In a world where 5% was the top-end for cashback cards, CIMB came forth with a 10% card, albeit one which was a little trickier to use than most: travel, health, beauty and wellness-related spending only. On top of that, one had to clock at least 8 transactions of at least $30 each. A pesky requirement, but one that did not deter cashback lovers. My friendly masseuse happily obliged to split my massage package into 8 separate payments, as puzzled as she was.
Late last year, CIMB upped the ante and got rid of the 8-transaction requirement, and increased the maximum cashback from $60 to $100 ($50 from travel and $50 from health/beauty/wellness). On top of that, they introduced a Visa version that gave the same 10% cashback for dining as well as online transactions. All around pretty easy categories to hit with only a minimum spend of $600 on each card to worry about. How does $200 of cashback a month sound?
Unfortunately, all good things must come to an end and CIMB has nerfed these cards to oblivion starting from next month. I don’t even want to describe the changes but it’s safe to say that this card has gone from 5 stars to 0 and shall never be spoken of again.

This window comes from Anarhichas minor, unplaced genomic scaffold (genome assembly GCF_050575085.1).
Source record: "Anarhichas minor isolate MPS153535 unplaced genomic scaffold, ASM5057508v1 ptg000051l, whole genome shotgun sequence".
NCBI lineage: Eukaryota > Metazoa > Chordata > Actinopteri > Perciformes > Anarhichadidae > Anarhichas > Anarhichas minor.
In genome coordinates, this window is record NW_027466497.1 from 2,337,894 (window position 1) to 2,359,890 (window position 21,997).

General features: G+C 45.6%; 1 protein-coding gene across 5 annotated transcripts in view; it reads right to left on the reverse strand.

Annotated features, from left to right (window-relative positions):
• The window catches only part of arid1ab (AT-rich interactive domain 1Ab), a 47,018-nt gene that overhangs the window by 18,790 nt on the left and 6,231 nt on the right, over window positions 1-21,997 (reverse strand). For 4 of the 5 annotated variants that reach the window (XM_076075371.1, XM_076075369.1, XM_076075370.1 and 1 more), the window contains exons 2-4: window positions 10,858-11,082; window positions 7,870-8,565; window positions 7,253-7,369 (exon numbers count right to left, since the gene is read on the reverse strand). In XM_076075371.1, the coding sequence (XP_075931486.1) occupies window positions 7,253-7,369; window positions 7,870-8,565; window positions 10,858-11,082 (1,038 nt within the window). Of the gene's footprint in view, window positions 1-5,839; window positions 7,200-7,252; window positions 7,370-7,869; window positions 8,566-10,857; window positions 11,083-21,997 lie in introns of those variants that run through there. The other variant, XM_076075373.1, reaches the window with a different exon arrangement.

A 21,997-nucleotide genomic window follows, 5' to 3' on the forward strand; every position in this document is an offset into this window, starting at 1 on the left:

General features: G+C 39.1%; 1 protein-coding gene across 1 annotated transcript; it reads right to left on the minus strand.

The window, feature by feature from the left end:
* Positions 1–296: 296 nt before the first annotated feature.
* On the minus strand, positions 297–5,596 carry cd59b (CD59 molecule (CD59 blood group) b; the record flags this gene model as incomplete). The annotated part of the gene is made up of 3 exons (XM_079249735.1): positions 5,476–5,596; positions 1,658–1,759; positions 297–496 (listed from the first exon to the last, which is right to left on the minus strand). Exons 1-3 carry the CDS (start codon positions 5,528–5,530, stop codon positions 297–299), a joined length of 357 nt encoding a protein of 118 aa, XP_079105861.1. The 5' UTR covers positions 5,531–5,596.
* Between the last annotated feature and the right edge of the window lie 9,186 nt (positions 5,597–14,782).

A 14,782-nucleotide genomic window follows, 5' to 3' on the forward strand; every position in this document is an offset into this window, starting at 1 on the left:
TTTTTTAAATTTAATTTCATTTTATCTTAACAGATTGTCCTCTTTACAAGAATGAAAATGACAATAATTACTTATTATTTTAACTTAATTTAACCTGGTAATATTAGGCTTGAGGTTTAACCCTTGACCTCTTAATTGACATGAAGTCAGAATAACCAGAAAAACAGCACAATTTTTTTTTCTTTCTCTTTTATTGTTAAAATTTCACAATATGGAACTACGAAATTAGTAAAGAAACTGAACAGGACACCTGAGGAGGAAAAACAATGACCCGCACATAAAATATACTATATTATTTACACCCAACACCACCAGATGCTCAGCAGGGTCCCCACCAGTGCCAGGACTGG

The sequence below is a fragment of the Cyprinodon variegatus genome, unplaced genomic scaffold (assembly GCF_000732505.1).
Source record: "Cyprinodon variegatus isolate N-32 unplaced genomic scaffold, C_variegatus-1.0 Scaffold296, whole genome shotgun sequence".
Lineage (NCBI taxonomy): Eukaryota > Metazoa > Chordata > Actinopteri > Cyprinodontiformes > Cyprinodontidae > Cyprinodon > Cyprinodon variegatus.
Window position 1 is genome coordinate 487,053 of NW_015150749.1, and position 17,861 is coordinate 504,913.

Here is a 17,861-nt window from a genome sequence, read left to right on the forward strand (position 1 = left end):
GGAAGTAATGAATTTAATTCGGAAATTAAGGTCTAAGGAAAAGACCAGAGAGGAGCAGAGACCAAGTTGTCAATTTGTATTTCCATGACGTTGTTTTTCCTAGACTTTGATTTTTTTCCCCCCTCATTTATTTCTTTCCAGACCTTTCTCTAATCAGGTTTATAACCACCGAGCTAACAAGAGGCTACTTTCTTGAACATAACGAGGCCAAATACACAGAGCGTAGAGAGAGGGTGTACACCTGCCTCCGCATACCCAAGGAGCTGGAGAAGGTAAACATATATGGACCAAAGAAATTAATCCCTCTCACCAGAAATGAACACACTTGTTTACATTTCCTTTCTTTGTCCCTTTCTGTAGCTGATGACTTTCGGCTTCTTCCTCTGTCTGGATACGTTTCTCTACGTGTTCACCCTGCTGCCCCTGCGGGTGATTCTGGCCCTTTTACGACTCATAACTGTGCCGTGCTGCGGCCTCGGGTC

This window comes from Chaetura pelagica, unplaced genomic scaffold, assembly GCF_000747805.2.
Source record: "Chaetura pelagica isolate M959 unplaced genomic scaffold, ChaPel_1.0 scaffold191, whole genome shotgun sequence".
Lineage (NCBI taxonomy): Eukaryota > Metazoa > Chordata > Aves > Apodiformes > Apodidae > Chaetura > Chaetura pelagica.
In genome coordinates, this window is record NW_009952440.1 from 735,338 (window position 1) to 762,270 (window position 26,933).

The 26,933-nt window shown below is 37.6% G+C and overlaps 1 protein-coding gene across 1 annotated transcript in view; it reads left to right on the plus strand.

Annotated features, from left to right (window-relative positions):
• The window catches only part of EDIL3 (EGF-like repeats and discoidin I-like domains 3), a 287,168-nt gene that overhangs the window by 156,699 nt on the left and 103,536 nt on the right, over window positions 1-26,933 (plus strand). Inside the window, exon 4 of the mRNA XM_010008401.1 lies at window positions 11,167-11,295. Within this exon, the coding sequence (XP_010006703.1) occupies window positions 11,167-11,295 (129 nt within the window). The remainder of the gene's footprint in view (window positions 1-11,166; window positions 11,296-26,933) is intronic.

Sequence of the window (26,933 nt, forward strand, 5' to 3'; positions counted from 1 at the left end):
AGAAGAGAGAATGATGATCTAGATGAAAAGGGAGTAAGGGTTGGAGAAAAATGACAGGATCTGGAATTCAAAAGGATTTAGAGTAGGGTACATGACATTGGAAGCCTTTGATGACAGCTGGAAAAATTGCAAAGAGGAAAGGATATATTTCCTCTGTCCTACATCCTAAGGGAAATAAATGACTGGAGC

So Long, 10%
After 10% cashback, even a respectable 5% card feels like a downgrade, but that’s where I’m headed for my cashback needs. DBS LiveFresh was once the go-to cashback card, and still survives as an okay option after DBS nerfed it some time back (CIMB might want to take notes on how not to completely destroy a product). Through little credit of its own, the LiveFresh card finds people who had abandoned it for CIMB’s now defunct offerings come crawling back with little options to choose.
Unfortunately for me, the requirement of having to split my spending between online transactions and PayWave makes it pretty cumbersome as I have difficulties hitting the latter, and $40 cashback cap is a pretty low amount after enjoying 5 times of that.
The latest card I have applied for is thus the UOB One, which offers 3.33% cashback for $500 and $1,000 monthly spend, and 5% for a $2,000 monthly spend. Nothing too fantastic, but they give an additional 5% for Grab transactions. That’s 8.33% if you spend all $500/$1,000 on Grab each month. Pretty doable if you have a GrabFood subscription plan, and stick to GrabPay stores for shopping and dining out. Even if you only do $300/$600 out of those prescribed amounts, you get a blended cashback rate of 7.33% which is not too shabby, aside from the fact that cashback is awarded quarterly instead of monthly.
Hello again, Miles!
In any case, it is clear that these don’t fully replace the vacuum that CIMB has left us with, and perhaps it’s time for me to be focusing on miles again. Given discounted redemptions given by KrisFlyer Spontaneous Escapes and my increasing thirst for nicer things in life, miles seem more attractive now.
Did I leave out any good alternatives? Let me know!